ROBERT OWEN and the' Grand National' H. L. BEALES (Reader in Economic History at the London School of Economics)
THIS EVENING'S TALK has the same purpose as the dramatic interlude last week ; both being designed to show that some kind of trade unionism in England not only was justified, but was an imperative necessity a hundred years ago.
However difficult may have been the depression that followed the Napoleonic Wars, if the ruling class, as a whole, of that day had had imagination or compassion or intelligence, there would have been no Tolpuddle martyrs, no Chartist Riots, and a great deal less suffering.
But the selfish had their dinners without caring that others went without. They controlled the laws that protected them. The English landowners were asked for mercy, and insisted on sacrifice. By their obstinacy reform was delayed and delayed. They had in the end to be compelled. But then, that has been the history of the world.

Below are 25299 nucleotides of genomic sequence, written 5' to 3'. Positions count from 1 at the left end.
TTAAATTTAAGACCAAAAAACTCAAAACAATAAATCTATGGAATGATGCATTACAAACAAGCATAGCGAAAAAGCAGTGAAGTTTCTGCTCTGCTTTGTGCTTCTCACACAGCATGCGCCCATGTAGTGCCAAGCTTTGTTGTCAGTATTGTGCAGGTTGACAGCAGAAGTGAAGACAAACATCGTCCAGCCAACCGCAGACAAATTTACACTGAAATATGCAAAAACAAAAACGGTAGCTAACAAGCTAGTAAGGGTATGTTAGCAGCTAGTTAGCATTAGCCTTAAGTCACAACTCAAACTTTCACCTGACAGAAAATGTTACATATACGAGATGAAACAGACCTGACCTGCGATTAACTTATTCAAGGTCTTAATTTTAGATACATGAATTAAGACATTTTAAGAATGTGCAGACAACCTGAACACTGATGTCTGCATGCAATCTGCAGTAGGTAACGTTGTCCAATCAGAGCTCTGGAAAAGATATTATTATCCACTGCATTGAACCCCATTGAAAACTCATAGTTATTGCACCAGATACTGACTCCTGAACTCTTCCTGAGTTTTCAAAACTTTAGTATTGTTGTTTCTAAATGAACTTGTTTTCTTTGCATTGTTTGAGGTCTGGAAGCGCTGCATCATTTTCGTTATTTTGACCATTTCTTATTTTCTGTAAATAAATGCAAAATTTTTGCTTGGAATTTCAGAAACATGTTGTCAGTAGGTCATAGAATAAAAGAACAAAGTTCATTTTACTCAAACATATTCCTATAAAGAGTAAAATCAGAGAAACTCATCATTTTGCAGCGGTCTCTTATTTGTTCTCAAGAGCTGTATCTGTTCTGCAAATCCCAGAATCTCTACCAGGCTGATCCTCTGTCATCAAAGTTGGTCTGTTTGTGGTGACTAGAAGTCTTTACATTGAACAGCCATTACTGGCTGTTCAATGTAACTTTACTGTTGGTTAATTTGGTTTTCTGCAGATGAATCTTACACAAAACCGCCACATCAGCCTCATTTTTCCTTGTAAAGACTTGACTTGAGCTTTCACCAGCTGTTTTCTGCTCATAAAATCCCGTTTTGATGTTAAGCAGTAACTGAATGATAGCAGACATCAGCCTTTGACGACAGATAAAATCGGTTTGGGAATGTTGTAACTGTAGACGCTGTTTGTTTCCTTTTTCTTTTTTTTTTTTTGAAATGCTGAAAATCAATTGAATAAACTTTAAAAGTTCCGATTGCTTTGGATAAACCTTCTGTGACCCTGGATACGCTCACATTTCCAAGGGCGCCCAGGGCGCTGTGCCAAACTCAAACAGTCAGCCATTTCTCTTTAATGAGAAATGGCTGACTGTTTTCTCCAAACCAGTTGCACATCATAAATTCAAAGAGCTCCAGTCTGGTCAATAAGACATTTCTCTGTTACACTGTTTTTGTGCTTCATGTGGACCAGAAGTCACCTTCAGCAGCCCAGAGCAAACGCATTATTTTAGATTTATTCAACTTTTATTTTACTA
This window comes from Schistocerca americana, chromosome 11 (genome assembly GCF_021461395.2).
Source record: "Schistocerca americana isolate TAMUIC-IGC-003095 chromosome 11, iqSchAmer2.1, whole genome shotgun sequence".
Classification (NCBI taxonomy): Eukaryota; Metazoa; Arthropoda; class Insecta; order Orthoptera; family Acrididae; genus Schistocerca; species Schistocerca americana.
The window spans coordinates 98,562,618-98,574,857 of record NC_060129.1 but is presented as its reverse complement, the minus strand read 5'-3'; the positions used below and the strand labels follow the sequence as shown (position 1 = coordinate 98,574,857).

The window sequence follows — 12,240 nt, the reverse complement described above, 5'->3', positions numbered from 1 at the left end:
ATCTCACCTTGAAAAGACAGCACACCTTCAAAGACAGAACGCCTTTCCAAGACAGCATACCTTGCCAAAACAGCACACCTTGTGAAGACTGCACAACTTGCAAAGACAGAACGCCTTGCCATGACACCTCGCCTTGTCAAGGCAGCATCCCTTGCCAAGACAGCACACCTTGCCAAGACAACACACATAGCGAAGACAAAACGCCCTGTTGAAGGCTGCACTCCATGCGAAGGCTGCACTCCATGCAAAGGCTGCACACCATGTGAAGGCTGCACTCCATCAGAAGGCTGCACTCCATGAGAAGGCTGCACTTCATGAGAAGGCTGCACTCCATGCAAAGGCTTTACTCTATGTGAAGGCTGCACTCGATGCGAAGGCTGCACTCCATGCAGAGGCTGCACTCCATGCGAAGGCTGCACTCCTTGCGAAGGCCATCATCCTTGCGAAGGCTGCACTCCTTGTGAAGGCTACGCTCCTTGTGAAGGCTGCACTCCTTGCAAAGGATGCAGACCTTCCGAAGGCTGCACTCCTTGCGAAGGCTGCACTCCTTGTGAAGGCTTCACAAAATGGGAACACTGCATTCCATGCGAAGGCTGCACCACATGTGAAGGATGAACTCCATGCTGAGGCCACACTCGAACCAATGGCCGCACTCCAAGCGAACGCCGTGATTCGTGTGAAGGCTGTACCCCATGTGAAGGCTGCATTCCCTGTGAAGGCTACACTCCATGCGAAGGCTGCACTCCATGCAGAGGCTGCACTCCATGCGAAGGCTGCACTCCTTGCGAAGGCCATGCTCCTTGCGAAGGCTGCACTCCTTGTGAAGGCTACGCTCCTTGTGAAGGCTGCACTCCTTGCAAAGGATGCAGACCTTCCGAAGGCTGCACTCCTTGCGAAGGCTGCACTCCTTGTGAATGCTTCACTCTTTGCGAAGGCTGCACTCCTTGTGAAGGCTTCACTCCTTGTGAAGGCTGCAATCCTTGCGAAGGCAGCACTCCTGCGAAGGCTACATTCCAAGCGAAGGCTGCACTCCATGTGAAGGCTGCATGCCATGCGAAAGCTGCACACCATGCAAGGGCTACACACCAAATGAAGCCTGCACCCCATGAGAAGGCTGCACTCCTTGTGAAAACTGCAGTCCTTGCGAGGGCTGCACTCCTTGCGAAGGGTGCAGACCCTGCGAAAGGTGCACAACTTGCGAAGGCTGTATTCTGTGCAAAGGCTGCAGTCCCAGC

It is all the more noteworthy that the greatest reformer of his time was himself an employer. In 1815, single-handed, Robert Owen agitated for factory reform. In 1833 to 1834 he formed his Grand National Consolidated Trades Union. It was killed by the opposition of employers and the repression of the Government, and workers turned to the Chartist movement, which grew to revolutionary proportions in ten years and eventually lapsed. But the ideas it had fought for were by then generally accepted. Owen had not lived for nothing. Trade Unionism was to come i nto its own.
The talk by Mr. H. L. Beales this evening will be followed by a second dramatic interlude next Thursday.
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